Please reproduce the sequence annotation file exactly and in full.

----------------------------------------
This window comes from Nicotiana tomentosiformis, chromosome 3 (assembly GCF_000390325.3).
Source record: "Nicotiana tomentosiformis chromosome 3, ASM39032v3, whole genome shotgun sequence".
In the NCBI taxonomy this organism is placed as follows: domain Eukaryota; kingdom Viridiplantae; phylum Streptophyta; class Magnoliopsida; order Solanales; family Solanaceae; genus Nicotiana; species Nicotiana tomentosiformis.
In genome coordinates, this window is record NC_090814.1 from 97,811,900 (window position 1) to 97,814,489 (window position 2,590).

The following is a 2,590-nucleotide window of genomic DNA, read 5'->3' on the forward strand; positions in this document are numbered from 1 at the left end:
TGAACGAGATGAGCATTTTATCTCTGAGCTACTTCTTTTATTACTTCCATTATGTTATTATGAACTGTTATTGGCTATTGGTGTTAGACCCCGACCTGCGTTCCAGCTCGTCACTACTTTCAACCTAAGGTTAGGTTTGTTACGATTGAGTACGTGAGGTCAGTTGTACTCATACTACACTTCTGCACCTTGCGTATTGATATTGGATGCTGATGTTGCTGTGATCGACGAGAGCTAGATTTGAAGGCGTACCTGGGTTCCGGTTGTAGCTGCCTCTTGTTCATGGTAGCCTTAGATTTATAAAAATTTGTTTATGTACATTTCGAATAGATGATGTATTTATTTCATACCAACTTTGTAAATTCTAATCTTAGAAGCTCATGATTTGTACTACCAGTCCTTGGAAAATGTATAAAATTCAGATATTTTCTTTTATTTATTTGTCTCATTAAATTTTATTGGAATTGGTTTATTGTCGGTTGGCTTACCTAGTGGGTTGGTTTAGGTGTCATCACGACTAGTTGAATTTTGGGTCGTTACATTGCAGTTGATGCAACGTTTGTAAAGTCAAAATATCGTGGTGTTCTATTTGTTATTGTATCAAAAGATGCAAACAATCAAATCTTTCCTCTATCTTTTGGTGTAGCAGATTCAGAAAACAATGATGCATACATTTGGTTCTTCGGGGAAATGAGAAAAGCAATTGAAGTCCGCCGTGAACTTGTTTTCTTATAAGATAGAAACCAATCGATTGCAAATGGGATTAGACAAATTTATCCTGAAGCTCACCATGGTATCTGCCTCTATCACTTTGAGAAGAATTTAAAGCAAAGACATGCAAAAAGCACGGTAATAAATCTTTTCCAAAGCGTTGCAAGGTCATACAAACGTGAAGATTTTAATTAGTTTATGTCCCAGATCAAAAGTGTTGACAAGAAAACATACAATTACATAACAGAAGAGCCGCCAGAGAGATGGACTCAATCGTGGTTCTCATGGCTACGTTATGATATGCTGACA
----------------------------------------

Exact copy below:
This window comes from Nicotiana tomentosiformis, chromosome 3 (assembly GCF_000390325.3).
Source record: "Nicotiana tomentosiformis chromosome 3, ASM39032v3, whole genome shotgun sequence".
In the NCBI taxonomy this organism is placed as follows: domain Eukaryota; kingdom Viridiplantae; phylum Streptophyta; class Magnoliopsida; order Solanales; family Solanaceae; genus Nicotiana; species Nicotiana tomentosiformis.
In genome coordinates, this window is record NC_090814.1 from 97,811,900 (window position 1) to 97,814,489 (window position 2,590).

The following is a 2,590-nucleotide window of genomic DNA, read 5'->3' on the forward strand; positions in this document are numbered from 1 at the left end:
TGAACGAGATGAGCATTTTATCTCTGAGCTACTTCTTTTATTACTTCCATTATGTTATTATGAACTGTTATTGGCTATTGGTGTTAGACCCCGACCTGCGTTCCAGCTCGTCACTACTTTCAACCTAAGGTTAGGTTTGTTACGATTGAGTACGTGAGGTCAGTTGTACTCATACTACACTTCTGCACCTTGCGTATTGATATTGGATGCTGATGTTGCTGTGATCGACGAGAGCTAGATTTGAAGGCGTACCTGGGTTCCGGTTGTAGCTGCCTCTTGTTCATGGTAGCCTTAGATTTATAAAAATTTGTTTATGTACATTTCGAATAGATGATGTATTTATTTCATACCAACTTTGTAAATTCTAATCTTAGAAGCTCATGATTTGTACTACCAGTCCTTGGAAAATGTATAAAATTCAGATATTTTCTTTTATTTATTTGTCTCATTAAATTTTATTGGAATTGGTTTATTGTCGGTTGGCTTACCTAGTGGGTTGGTTTAGGTGTCATCACGACTAGTTGAATTTTGGGTCGTTACATTGCAGTTGATGCAACGTTTGTAAAGTCAAAATATCGTGGTGTTCTATTTGTTATTGTATCAAAAGATGCAAACAATCAAATCTTTCCTCTATCTTTTGGTGTAGCAGATTCAGAAAACAATGATGCATACATTTGGTTCTTCGGGGAAATGAGAAAAGCAATTGAAGTCCGCCGTGAACTTGTTTTCTTATAAGATAGAAACCAATCGATTGCAAATGGGATTAGACAAATTTATCCTGAAGCTCACCATGGTATCTGCCTCTATCACTTTGAGAAGAATTTAAAGCAAAGACATGCAAAAAGCACGGTAATAAATCTTTTCCAAAGCGTTGCAAGGTCATACAAACGTGAAGATTTTAATTAGTTTATGTCCCAGATCAAAAGTGTTGACAAGAAAACATACAATTACATAACAGAAGAGCCGCCAGAGAGATGGACTCAATCGTGGTTCTCATGGCTACGTTATGATATGCTGACA